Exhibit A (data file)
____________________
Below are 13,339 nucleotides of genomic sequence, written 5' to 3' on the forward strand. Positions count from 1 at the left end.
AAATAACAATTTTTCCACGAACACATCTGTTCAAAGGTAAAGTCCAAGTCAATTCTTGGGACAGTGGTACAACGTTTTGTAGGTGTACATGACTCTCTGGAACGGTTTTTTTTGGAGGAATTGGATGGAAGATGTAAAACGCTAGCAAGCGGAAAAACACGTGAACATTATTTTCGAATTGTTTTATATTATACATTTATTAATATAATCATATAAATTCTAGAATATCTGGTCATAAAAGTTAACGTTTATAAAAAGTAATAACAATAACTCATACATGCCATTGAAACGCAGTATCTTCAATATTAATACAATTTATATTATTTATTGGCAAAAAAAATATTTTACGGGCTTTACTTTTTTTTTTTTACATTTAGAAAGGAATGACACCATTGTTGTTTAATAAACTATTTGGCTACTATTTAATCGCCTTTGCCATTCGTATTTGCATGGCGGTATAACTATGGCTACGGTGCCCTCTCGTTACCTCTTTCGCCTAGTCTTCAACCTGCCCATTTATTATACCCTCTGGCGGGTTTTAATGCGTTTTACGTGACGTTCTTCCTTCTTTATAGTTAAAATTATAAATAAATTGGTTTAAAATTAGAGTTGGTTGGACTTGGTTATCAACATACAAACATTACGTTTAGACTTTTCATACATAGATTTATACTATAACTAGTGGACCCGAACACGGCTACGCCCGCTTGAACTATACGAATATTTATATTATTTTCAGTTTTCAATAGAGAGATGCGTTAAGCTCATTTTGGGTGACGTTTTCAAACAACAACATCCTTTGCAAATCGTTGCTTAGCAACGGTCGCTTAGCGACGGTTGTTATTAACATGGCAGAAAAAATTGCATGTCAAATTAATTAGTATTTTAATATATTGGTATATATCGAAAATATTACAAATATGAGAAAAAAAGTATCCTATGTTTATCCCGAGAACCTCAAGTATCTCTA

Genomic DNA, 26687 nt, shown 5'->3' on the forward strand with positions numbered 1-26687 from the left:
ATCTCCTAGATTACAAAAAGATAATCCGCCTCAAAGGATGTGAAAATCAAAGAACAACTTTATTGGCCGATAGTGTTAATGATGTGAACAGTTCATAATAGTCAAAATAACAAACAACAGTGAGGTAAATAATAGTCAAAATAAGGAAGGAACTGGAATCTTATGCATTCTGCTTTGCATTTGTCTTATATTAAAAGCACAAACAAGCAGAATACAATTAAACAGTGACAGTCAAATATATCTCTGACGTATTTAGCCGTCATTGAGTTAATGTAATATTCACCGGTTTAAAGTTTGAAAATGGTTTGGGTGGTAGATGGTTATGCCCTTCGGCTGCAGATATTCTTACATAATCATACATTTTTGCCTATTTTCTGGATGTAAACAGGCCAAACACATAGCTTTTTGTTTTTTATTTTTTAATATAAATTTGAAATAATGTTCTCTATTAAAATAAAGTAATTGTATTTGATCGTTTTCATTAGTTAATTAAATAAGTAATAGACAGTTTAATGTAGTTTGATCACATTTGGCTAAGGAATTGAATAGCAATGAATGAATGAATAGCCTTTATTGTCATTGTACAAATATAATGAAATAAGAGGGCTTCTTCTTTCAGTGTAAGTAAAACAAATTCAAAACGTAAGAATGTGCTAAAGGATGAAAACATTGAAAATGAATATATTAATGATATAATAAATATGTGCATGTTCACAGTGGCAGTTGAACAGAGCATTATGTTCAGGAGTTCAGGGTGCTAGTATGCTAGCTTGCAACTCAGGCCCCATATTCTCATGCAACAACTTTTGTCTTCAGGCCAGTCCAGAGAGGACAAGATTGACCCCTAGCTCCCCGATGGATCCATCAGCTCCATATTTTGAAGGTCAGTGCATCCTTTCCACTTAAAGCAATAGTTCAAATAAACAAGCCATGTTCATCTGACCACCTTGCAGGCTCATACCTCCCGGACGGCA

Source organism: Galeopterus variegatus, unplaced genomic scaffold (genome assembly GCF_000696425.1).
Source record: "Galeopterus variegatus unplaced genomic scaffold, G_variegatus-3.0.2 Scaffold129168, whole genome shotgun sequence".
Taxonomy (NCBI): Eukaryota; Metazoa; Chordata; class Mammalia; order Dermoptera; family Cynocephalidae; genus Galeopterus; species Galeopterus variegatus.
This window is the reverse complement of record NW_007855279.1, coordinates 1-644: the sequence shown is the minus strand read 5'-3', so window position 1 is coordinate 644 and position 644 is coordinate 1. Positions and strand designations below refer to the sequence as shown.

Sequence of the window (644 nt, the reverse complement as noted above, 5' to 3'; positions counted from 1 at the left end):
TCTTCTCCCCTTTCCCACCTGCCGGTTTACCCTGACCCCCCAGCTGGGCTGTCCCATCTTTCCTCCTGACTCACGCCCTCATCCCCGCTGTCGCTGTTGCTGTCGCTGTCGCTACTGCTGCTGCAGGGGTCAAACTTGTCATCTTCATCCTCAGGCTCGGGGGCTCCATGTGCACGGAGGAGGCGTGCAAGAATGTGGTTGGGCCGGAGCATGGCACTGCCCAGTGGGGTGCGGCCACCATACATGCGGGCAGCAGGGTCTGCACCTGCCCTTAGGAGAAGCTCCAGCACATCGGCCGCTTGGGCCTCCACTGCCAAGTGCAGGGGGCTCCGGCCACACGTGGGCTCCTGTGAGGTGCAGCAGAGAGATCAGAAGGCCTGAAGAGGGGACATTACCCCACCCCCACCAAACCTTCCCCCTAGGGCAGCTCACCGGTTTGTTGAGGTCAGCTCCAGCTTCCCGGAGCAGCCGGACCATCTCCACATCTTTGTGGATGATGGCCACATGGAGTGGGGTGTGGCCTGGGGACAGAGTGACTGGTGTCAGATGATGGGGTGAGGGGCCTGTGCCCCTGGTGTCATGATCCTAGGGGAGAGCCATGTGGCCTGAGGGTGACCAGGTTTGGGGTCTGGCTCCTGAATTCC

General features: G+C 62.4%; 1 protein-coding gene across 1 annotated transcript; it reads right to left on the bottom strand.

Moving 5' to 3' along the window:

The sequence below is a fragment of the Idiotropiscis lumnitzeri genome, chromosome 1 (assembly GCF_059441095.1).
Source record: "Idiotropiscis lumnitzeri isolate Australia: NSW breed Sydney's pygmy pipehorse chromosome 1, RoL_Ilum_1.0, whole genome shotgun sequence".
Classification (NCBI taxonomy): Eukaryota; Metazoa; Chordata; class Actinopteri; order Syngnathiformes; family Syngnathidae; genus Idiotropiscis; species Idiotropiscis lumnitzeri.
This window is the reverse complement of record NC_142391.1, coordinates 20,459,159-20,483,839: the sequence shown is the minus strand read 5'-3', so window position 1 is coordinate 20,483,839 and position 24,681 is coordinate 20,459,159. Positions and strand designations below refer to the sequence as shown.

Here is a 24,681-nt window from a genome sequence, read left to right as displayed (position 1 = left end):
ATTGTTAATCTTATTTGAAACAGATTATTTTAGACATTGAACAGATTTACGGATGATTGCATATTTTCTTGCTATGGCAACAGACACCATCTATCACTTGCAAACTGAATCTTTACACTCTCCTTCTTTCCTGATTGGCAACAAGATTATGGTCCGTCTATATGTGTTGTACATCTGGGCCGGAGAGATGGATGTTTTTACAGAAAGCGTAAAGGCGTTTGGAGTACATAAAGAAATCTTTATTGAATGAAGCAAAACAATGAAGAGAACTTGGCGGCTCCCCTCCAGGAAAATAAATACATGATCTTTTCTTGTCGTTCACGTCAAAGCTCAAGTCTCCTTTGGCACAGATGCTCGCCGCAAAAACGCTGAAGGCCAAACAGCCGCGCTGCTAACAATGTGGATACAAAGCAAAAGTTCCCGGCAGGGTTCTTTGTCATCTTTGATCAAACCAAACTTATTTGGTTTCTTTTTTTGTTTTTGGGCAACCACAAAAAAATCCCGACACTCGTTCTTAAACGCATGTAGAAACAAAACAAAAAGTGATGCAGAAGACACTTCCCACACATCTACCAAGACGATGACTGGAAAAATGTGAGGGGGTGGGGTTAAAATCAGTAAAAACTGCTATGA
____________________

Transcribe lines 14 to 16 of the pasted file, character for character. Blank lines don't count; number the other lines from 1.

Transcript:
Source record: "Idiotropiscis lumnitzeri isolate Australia: NSW breed Sydney's pygmy pipehorse chromosome 1, RoL_Ilum_1.0, whole genome shotgun sequence".
Classification (NCBI taxonomy): Eukaryota; Metazoa; Chordata; class Actinopteri; order Syngnathiformes; family Syngnathidae; genus Idiotropiscis; species Idiotropiscis lumnitzeri.
This window is the reverse complement of record NC_142391.1, coordinates 20,459,159-20,483,839: the sequence shown is the minus strand read 5'-3', so window position 1 is coordinate 20,483,839 and position 24,681 is coordinate 20,459,159. Positions and strand designations below refer to the sequence as shown.